A Vision of Brigham Young University

 

Brigham Young University in a 2006 aerial view

 

I’ve been struggling, frankly, over the past four months, to resuscitate the feelings of love and enthusiasm for Brigham Young University that I had felt without interruption for roughly forty years until June.  (These feelings, among the many other wonderful things that I owe to him, were instilled in me by my brother, who, after doing most of his college studies in California, completed his undergraduate degree in Provo . . . and fell in love with BYU.)  I’ve worried about this a great deal.

 

Tonight, at the invitation of good friends, my wife and I attended the 2012 Homecoming Spectacular in BYU’s Marriott Center.  I’ve never, to be perfectly honest, attended a homecoming event before.  Not at BYU nor even, except for once, at my high school.  (I was student body president in my senior year at San Gabriel High School, and I had to crown the homecoming queen.  So I took a really pretty and nice girl as a date, and went.  We left after the crowning, and had a great evening.)  Far and away the high point of tonight’s program, for me, was the story of a young student, Alfred Kelly.  Here it is — not in the abbreviated form I heard it tonight but as Jeffrey R. Holland, then president of the University, told it to the audience at a devotional assembly on 15 September 1987:

 

“Several years after Brother Maeser’s death a proposal was made to construct a memorial building in his name, not downtown on University Avenue but high atop Temple Hill, where a new campus might be built consisting of as many as three or perhaps four buildings someday. The cost would be an astronomical $100,000, but the Maeser Building would be a symbol of the past, a statement of aspiring tradition, an anchor to the university’s future.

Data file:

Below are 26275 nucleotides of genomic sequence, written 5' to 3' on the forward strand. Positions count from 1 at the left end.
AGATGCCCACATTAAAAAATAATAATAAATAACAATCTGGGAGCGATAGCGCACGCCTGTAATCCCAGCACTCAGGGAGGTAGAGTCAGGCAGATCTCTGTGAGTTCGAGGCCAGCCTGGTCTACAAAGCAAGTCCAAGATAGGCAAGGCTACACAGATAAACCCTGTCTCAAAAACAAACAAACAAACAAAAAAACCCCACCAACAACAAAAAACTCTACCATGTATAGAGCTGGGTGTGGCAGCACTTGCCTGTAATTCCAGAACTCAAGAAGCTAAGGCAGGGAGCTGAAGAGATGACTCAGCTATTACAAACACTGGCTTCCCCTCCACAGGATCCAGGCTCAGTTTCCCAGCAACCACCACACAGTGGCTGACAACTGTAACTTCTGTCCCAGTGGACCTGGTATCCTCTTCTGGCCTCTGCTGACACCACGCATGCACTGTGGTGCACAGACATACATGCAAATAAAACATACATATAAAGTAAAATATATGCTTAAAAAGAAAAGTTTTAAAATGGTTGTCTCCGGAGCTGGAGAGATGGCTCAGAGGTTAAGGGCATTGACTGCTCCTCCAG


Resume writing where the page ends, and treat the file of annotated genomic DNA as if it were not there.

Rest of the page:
The Karl G. Maeser Memorial Building
on the campus of Brigham Young University,
completed in 1912

 

“In spite of a staggering financial crisis clouding the very future of the university at the time, the faculty and student body took heart that in 1912 the Maeser Building was at least partially complete and the university would give diplomas to its first four-year graduating class. But even as graduation plans were being made, equally urgent plans were underway to sell the remainder of Temple Hill for the development of a new Provo suburb. The university simply had to have the money to survive. Eighteen members were graduating in this first four-year class, but even if the student body tripled in the years ahead, surely there would be more than enough room to accommodate them on the space now occupied by the Maeser, Brimhall, and Grant buildings on our present campus. Yes, the rest of the space on the hill should be sold. The graduation services would conclude with a sales pitch to the community leaders in attendance.

 

“When Alfred Kelly was introduced that morning as the student graduation speaker, he rose and stood absolutely silent for several moments. Some in the audience thought he had lost the power of speech. Slowly he began to speak, explaining that he had been much concerned over his remarks, that he had written several versions and discarded every one of them.

 

“Then, early one morning, he said, with a feeling of desperation regarding his approaching assignment, he walked north from his downtown apartment to where the partially completed Maeser Building stood (as Horace Cummings would later describe it) as an “air castle” come to earth on Temple Hill. He wanted to gain inspiration from this hope of a new campus, but he felt only grim disappointment. The sky was starting to glow from the morning light, but the darkly silhouetted Maeser Building seemed only a symbol of gloom.